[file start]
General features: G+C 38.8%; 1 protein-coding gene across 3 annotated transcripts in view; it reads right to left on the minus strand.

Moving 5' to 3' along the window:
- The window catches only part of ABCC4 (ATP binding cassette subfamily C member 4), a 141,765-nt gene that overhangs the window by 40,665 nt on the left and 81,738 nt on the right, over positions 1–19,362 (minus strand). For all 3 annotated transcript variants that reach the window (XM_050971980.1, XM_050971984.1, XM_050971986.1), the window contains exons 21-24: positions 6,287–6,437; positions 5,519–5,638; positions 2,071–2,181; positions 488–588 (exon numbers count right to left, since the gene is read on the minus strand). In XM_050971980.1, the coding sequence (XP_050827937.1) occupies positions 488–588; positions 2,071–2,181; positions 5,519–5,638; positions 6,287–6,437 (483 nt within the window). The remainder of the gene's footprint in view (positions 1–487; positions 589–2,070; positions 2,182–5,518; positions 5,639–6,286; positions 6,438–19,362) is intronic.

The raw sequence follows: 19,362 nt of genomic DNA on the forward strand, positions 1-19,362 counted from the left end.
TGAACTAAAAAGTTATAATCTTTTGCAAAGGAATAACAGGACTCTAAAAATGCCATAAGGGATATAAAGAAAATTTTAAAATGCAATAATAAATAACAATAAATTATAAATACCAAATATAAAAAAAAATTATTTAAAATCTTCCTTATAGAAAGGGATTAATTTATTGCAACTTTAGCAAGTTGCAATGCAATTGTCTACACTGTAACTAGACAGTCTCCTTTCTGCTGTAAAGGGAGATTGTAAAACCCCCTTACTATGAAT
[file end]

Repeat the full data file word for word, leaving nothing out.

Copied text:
General features: G+C 38.8%; 1 protein-coding gene across 3 annotated transcripts in view; it reads right to left on the minus strand.

Moving 5' to 3' along the window:
- The window catches only part of ABCC4 (ATP binding cassette subfamily C member 4), a 141,765-nt gene that overhangs the window by 40,665 nt on the left and 81,738 nt on the right, over positions 1–19,362 (minus strand). For all 3 annotated transcript variants that reach the window (XM_050971980.1, XM_050971984.1, XM_050971986.1), the window contains exons 21-24: positions 6,287–6,437; positions 5,519–5,638; positions 2,071–2,181; positions 488–588 (exon numbers count right to left, since the gene is read on the minus strand). In XM_050971980.1, the coding sequence (XP_050827937.1) occupies positions 488–588; positions 2,071–2,181; positions 5,519–5,638; positions 6,287–6,437 (483 nt within the window). The remainder of the gene's footprint in view (positions 1–487; positions 589–2,070; positions 2,182–5,518; positions 5,639–6,286; positions 6,438–19,362) is intronic.

The raw sequence follows: 19,362 nt of genomic DNA on the forward strand, positions 1-19,362 counted from the left end.
TGAACTAAAAAGTTATAATCTTTTGCAAAGGAATAACAGGACTCTAAAAATGCCATAAGGGATATAAAGAAAATTTTAAAATGCAATAATAAATAACAATAAATTATAAATACCAAATATAAAAAAAAATTATTTAAAATCTTCCTTATAGAAAGGGATTAATTTATTGCAACTTTAGCAAGTTGCAATGCAATTGTCTACACTGTAACTAGACAGTCTCCTTTCTGCTGTAAAGGGAGATTGTAAAACCCCCTTACTATGAAT